if ( knowledge ) {

A place for thought, progress, and dissent.

Thursday, December 22, 2005

7dots blog

We have a blog for 7dots. If you're interested in what we're up to, this is one to bookmark.

Wednesday, December 14, 2005

Trying to love FireFox

I'm trying to stop using Safari. It's a great program, but a few features drive me nuts. When I accidentally hit command-q and lost a bunch of open windows and tabs, I was ready to jump ship. See, Safari doesn't ask you if you really want to lose all of your tabs, it just dumps them. (There is a hack to do this, and I installed it right away, but I was ready to give up on Safari at this point.)

So two days ago, I began using FireFox as my default browser, prompted in part by Jamis Buck, partly because version 1.5 made it feel a little quicker. I looked at Camino, and Opera, but I like FireFox the best, and I really really love the Web Developer extension, and GreaseMonkey, so if I switch, I'm going to go where I can get them.

Now, FireFox is great, and easily one of, if not the, best browser on every platform, but after two days, I'm going back to Safari. The first reason was the look and feel. I followed Jamis' suggestions and made FireFox look a lot like Safari, but it was still not quite as Mac-like as Safari. Putting close boxes on each tab is great but they're on the wrong side, and you can't click to close a background tab. Say what you want about Safari's Metal interface, but it is clean-looking.

The feature that really did it for me, however, was spell checking. In Safari, I can use the OS X spell checker to check every form on any site. I love the little red lines under words, and I love the system integration. There are ways to spell-check in FireFox, but none that I've seen that integrate with the OS X dictionary.

Another big pro for Safari is PDF support. At first, I didn't think I'd like PDFs returning to the browser (old versions, and FireFox send them to the Preview app, by default), and Safari doesn't give you much control over the PDF display. However, it is much quicker to see the PDF in the browser first, and then save or open it from there. I didn't realize how much I appreciated this in my workflow until I lost it in FireFox.

Finally, speed is a back and forth issue. Safari seems to hang a few times a day, and only a restart helps. However, it still feels faster than FireFox at dealing with windows. I don't think there is a clear winner here. Also, Jamis complained about the tab key in Safari. Maybe I've been in Safari too long, but it actually makes more sense to me than FireFox does.

FireFox will continue to live right next to Safari in my Dock, and I will open it often for testing and such, but I'm sticking with Safari. I know there are ways around a lot of the problems I've described, but if I'm going to spend time pimping my browser, I'm going to PimpMySafari.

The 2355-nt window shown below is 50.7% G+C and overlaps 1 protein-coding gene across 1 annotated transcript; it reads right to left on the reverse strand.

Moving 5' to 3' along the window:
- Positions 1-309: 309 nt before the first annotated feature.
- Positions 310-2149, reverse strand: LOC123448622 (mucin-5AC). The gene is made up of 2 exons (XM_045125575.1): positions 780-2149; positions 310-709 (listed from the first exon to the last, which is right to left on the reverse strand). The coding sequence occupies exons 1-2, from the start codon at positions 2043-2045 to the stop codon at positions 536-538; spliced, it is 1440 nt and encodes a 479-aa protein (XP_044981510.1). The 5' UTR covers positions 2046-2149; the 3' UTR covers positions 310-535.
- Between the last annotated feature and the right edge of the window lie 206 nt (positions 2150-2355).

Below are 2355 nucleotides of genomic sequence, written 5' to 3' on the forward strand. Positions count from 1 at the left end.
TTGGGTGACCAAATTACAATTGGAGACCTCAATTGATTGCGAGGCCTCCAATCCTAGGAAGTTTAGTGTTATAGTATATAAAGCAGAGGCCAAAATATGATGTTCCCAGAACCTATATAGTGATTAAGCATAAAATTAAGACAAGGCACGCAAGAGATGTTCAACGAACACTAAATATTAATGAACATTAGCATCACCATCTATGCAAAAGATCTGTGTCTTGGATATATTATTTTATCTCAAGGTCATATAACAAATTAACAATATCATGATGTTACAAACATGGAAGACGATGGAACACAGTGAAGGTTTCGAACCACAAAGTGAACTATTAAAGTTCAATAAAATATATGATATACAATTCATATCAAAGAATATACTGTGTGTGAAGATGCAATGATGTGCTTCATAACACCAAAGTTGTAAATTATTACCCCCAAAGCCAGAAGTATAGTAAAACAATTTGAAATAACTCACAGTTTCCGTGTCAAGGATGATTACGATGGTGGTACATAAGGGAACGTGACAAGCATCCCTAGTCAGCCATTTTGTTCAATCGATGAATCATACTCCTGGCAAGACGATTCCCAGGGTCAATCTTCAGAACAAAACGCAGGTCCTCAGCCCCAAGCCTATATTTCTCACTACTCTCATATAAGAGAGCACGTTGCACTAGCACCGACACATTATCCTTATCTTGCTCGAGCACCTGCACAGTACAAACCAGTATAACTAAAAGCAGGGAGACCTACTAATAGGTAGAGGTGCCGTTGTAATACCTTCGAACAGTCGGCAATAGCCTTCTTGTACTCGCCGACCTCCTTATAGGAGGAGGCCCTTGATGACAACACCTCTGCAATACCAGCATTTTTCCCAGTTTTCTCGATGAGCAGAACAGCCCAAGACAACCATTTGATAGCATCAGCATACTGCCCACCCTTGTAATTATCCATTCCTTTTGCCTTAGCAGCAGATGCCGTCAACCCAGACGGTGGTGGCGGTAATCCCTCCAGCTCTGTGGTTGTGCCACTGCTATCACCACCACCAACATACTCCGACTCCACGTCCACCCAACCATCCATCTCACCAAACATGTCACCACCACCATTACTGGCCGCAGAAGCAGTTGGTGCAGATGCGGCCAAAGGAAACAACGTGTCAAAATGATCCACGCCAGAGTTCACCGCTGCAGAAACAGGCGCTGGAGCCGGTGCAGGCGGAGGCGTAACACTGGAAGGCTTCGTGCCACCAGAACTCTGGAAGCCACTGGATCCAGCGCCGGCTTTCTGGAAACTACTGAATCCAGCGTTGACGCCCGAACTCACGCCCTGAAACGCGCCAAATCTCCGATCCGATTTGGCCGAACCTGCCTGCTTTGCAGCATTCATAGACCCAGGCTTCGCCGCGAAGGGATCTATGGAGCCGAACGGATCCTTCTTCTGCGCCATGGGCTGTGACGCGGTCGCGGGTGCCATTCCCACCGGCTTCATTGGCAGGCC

On a final note, other browsers have come up: Opera is great, but I'm just not feeling it yet. I don't know why, but I can't get into it. Flock seems pretty cool, but has a way to go before it will be usable. Camino feels very good, but I'm not convinced yet. It will be the next one I try. OmniWeb? Sorry, I'm not paying for a browser. iCab? Seems cool, but I don't see any great benefits. All this browser-hopping is tiring.

Sunday, December 04, 2005


After some prompting from the blogosphere, Elevator Up and Collective Idea are pre-announcing our first web application, 7dots.

A quick development summary: Ruby on Rails, AJAX, API, and more!

Think of it as one place to manage all the little things you have to remember. A little more info is available on the site and more will appear soon. We're also setting up a development blog, but some DNS issues have postponed that until tomorrow. We are releasing in February, but we'll certainly have a public alpha or beta out before that.

Check it out!

Beautiful Polymorphism

Aaron, Rob and I went down to the Snakes and Rubies event yesterday, and it was a fantastic time.

DHH's talk was the one I went to see, though I did walk away with a new respect for Django.

The beauty of RoR was front and center, and I was very excited about some of the new features just added yesterday. I was admiring the new has_many :through associations for polymorphic tagging (non-techs, I'm impressed if you're still with me...), and I wanted to cheer when it was all wrapped up into a acts_as_taggable association!

The tagging also impressed me, because I had just written a data model for a web-app that will extensively use tagging. I can't reveal it quite yet, but suffice it to say this post at 37signals has made us ramp up our timeline... Update: We have made the annoucement. Check out 7dots!